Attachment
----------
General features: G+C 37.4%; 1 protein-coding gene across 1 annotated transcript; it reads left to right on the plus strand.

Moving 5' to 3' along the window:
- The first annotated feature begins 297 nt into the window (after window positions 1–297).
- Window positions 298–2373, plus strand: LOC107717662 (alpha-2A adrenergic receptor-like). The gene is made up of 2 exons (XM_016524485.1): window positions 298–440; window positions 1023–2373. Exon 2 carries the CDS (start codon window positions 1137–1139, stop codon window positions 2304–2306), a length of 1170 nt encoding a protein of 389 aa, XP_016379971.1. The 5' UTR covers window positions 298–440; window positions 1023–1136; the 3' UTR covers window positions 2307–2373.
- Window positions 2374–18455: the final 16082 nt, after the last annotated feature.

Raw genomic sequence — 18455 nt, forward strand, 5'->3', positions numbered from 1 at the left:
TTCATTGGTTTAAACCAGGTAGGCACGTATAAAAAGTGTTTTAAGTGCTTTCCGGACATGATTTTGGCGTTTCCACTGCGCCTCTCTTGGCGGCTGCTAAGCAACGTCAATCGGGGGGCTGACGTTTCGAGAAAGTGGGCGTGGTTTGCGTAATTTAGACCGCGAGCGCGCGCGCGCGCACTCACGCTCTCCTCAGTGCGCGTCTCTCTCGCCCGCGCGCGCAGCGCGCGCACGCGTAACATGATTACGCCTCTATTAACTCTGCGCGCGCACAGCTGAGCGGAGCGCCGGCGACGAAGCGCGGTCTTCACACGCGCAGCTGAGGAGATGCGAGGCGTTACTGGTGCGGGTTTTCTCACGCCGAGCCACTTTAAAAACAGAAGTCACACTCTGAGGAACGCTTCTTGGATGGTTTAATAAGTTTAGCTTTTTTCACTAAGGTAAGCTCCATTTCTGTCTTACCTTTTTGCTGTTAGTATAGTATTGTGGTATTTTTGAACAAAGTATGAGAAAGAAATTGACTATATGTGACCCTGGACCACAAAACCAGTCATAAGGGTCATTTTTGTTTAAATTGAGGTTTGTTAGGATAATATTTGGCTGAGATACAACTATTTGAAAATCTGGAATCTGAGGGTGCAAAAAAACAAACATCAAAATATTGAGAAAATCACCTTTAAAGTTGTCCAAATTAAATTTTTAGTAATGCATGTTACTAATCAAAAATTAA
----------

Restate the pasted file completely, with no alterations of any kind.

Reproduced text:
General features: G+C 37.4%; 1 protein-coding gene across 1 annotated transcript; it reads left to right on the plus strand.

Moving 5' to 3' along the window:
- The first annotated feature begins 297 nt into the window (after window positions 1–297).
- Window positions 298–2373, plus strand: LOC107717662 (alpha-2A adrenergic receptor-like). The gene is made up of 2 exons (XM_016524485.1): window positions 298–440; window positions 1023–2373. Exon 2 carries the CDS (start codon window positions 1137–1139, stop codon window positions 2304–2306), a length of 1170 nt encoding a protein of 389 aa, XP_016379971.1. The 5' UTR covers window positions 298–440; window positions 1023–1136; the 3' UTR covers window positions 2307–2373.
- Window positions 2374–18455: the final 16082 nt, after the last annotated feature.

Raw genomic sequence — 18455 nt, forward strand, 5'->3', positions numbered from 1 at the left:
TTCATTGGTTTAAACCAGGTAGGCACGTATAAAAAGTGTTTTAAGTGCTTTCCGGACATGATTTTGGCGTTTCCACTGCGCCTCTCTTGGCGGCTGCTAAGCAACGTCAATCGGGGGGCTGACGTTTCGAGAAAGTGGGCGTGGTTTGCGTAATTTAGACCGCGAGCGCGCGCGCGCGCACTCACGCTCTCCTCAGTGCGCGTCTCTCTCGCCCGCGCGCGCAGCGCGCGCACGCGTAACATGATTACGCCTCTATTAACTCTGCGCGCGCACAGCTGAGCGGAGCGCCGGCGACGAAGCGCGGTCTTCACACGCGCAGCTGAGGAGATGCGAGGCGTTACTGGTGCGGGTTTTCTCACGCCGAGCCACTTTAAAAACAGAAGTCACACTCTGAGGAACGCTTCTTGGATGGTTTAATAAGTTTAGCTTTTTTCACTAAGGTAAGCTCCATTTCTGTCTTACCTTTTTGCTGTTAGTATAGTATTGTGGTATTTTTGAACAAAGTATGAGAAAGAAATTGACTATATGTGACCCTGGACCACAAAACCAGTCATAAGGGTCATTTTTGTTTAAATTGAGGTTTGTTAGGATAATATTTGGCTGAGATACAACTATTTGAAAATCTGGAATCTGAGGGTGCAAAAAAACAAACATCAAAATATTGAGAAAATCACCTTTAAAGTTGTCCAAATTAAATTTTTAGTAATGCATGTTACTAATCAAAAATTAA